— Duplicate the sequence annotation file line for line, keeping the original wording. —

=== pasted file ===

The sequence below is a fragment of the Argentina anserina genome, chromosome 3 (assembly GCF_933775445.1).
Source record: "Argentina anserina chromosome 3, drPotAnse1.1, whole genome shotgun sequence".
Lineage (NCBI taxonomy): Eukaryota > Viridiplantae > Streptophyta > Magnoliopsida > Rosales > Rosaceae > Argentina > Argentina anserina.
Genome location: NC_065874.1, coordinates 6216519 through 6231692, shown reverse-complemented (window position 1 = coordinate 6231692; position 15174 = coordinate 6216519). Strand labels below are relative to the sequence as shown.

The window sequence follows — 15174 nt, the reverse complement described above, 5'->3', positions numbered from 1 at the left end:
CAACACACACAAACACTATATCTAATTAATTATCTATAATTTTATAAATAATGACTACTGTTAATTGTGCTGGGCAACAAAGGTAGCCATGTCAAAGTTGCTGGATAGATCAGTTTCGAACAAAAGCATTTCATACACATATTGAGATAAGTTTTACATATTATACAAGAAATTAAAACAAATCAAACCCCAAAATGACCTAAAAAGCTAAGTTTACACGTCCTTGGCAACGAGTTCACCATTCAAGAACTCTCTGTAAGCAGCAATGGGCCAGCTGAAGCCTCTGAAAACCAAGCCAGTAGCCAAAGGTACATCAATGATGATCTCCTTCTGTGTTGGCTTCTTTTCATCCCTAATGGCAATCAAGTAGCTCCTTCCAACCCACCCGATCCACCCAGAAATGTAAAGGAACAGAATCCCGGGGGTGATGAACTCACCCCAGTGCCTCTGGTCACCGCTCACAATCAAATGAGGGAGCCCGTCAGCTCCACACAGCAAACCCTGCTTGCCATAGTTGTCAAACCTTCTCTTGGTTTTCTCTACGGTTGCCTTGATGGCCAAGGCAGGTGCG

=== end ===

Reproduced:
The sequence below is a fragment of the Argentina anserina genome, chromosome 3 (assembly GCF_933775445.1).
Source record: "Argentina anserina chromosome 3, drPotAnse1.1, whole genome shotgun sequence".
Lineage (NCBI taxonomy): Eukaryota > Viridiplantae > Streptophyta > Magnoliopsida > Rosales > Rosaceae > Argentina > Argentina anserina.
Genome location: NC_065874.1, coordinates 6216519 through 6231692, shown reverse-complemented (window position 1 = coordinate 6231692; position 15174 = coordinate 6216519). Strand labels below are relative to the sequence as shown.

The window sequence follows — 15174 nt, the reverse complement described above, 5'->3', positions numbered from 1 at the left end:
CAACACACACAAACACTATATCTAATTAATTATCTATAATTTTATAAATAATGACTACTGTTAATTGTGCTGGGCAACAAAGGTAGCCATGTCAAAGTTGCTGGATAGATCAGTTTCGAACAAAAGCATTTCATACACATATTGAGATAAGTTTTACATATTATACAAGAAATTAAAACAAATCAAACCCCAAAATGACCTAAAAAGCTAAGTTTACACGTCCTTGGCAACGAGTTCACCATTCAAGAACTCTCTGTAAGCAGCAATGGGCCAGCTGAAGCCTCTGAAAACCAAGCCAGTAGCCAAAGGTACATCAATGATGATCTCCTTCTGTGTTGGCTTCTTTTCATCCCTAATGGCAATCAAGTAGCTCCTTCCAACCCACCCGATCCACCCAGAAATGTAAAGGAACAGAATCCCGGGGGTGATGAACTCACCCCAGTGCCTCTGGTCACCGCTCACAATCAAATGAGGGAGCCCGTCAGCTCCACACAGCAAACCCTGCTTGCCATAGTTGTCAAACCTTCTCTTGGTTTTCTCTACGGTTGCCTTGATGGCCAAGGCAGGTGCG